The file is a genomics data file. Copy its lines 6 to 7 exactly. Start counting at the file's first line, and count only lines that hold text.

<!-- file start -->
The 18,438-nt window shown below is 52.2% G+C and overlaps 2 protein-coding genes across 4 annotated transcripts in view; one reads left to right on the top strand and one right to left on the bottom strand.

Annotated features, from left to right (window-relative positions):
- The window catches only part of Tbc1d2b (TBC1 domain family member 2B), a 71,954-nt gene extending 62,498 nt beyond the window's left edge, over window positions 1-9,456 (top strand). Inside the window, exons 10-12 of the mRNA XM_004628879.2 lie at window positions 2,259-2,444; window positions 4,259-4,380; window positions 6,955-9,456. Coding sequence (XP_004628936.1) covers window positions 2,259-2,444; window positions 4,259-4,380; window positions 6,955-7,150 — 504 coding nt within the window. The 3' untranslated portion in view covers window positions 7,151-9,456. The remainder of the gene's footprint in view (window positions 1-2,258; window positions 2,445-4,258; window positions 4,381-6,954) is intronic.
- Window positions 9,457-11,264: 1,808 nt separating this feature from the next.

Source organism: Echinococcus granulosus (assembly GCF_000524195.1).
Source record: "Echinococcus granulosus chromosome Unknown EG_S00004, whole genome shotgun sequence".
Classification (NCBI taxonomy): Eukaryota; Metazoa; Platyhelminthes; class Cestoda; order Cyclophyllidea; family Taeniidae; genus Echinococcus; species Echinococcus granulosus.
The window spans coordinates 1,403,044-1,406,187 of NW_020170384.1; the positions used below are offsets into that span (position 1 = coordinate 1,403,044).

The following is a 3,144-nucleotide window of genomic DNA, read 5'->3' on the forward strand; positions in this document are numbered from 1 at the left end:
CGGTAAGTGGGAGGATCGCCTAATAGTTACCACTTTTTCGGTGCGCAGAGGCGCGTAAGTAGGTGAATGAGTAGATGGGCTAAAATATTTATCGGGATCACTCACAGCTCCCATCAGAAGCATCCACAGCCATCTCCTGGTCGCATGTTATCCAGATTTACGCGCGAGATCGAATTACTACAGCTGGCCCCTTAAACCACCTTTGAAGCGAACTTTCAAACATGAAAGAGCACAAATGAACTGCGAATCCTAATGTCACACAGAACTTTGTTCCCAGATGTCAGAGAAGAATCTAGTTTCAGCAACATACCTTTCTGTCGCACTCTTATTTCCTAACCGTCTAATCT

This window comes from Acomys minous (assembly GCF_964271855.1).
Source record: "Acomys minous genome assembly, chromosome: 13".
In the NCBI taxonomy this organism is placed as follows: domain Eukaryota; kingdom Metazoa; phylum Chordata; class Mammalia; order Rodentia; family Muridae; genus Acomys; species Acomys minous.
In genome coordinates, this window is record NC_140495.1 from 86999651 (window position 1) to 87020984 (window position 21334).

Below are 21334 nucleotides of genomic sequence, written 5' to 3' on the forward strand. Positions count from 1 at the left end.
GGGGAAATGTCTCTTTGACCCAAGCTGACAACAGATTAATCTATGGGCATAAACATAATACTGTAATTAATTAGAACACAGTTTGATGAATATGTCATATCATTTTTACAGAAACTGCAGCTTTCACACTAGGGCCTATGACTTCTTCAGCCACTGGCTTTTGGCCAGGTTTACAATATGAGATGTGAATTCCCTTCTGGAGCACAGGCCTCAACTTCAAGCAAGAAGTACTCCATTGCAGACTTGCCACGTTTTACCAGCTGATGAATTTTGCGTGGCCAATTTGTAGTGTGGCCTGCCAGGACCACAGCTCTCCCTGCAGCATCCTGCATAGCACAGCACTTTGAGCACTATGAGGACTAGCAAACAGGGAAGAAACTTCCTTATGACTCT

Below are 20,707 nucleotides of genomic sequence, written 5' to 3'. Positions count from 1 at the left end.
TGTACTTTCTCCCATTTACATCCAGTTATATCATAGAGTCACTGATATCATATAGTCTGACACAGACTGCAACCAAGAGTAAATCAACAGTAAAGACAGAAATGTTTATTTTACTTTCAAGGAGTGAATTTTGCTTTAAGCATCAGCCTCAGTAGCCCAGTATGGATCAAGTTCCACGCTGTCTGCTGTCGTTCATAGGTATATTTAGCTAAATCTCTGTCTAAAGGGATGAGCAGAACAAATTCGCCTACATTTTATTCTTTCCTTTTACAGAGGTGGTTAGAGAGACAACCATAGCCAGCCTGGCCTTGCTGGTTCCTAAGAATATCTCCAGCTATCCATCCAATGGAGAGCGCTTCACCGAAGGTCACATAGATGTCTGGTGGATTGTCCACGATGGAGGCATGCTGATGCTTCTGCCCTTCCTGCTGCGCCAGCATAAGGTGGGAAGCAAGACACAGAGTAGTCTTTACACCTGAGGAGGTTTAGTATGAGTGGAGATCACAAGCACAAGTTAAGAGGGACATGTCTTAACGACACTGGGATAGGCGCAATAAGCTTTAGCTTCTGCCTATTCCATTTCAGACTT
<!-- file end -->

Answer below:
Source record: "Echinococcus granulosus chromosome Unknown EG_S00004, whole genome shotgun sequence".
Classification (NCBI taxonomy): Eukaryota; Metazoa; Platyhelminthes; class Cestoda; order Cyclophyllidea; family Taeniidae; genus Echinococcus; species Echinococcus granulosus.